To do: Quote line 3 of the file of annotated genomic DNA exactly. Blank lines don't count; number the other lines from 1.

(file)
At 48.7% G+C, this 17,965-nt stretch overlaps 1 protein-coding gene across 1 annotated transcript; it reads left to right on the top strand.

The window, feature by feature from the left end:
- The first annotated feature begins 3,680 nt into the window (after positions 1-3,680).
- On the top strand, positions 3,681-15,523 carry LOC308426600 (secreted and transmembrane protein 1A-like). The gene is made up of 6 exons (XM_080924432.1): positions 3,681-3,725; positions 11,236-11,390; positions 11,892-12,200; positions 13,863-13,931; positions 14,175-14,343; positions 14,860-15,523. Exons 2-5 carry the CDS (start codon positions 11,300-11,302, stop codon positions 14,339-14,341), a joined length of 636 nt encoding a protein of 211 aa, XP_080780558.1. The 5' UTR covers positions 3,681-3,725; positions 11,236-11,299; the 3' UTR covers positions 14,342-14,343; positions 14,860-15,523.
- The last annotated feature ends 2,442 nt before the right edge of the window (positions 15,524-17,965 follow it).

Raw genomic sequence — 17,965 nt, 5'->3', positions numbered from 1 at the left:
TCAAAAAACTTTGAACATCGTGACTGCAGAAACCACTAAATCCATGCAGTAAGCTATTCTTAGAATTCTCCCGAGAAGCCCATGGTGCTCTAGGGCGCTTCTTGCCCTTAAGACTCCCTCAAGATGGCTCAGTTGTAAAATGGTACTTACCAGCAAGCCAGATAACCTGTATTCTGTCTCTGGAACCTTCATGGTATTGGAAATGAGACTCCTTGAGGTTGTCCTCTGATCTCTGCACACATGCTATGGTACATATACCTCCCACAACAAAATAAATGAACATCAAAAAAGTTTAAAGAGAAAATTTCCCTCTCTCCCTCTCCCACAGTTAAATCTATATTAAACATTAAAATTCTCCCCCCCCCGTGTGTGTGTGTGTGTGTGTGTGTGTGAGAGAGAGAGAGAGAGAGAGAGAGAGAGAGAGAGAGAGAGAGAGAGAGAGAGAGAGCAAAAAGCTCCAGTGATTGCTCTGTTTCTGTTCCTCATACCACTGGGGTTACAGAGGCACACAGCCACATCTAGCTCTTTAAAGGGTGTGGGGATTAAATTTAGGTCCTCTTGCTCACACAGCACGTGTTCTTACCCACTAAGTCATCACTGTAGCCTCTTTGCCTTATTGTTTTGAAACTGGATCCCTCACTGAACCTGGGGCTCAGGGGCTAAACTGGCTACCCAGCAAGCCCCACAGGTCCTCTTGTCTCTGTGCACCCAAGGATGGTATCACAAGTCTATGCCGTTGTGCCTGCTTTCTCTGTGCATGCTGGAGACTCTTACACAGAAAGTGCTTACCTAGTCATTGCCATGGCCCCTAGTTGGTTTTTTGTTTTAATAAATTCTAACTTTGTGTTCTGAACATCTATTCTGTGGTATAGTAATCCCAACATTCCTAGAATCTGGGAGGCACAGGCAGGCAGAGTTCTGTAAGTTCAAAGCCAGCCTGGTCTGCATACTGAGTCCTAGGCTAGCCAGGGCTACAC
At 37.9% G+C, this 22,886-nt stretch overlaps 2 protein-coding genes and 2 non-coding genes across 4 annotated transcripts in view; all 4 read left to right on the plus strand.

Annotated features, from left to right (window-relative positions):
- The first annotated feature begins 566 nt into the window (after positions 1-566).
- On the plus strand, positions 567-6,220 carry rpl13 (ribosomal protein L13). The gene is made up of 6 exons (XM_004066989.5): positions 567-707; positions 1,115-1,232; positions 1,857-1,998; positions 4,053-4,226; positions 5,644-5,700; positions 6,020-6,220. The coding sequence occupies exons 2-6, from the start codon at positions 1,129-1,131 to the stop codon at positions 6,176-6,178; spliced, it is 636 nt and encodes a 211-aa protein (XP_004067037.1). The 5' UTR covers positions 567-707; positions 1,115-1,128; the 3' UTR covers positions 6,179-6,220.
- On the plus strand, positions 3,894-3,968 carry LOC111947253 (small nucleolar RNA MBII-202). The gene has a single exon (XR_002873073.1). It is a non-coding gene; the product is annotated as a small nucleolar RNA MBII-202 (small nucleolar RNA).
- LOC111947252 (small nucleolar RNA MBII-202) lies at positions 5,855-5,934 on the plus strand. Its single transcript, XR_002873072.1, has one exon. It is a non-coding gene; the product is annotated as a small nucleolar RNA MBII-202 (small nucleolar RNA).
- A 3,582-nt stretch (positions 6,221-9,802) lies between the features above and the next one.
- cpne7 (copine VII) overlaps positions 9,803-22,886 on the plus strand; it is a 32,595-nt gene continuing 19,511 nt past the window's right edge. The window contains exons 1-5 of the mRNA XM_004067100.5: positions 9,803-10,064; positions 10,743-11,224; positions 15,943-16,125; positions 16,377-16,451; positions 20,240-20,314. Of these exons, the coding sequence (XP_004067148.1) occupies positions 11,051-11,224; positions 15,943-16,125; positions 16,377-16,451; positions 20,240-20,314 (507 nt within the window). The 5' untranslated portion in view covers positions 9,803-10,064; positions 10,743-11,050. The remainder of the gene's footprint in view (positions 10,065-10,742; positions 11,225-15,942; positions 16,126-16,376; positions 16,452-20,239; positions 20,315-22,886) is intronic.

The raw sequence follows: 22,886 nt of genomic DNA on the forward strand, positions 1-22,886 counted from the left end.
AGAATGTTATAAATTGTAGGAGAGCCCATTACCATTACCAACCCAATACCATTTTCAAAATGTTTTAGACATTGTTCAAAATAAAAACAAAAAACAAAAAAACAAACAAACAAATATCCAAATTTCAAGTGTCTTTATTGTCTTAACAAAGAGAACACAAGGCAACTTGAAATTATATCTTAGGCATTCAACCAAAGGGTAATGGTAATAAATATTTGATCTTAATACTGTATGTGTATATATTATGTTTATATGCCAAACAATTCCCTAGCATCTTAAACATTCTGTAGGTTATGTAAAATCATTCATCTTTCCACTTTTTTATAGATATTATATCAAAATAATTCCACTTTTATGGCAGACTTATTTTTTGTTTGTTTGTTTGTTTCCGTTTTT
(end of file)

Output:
- The first annotated feature begins 3,680 nt into the window (after positions 1-3,680).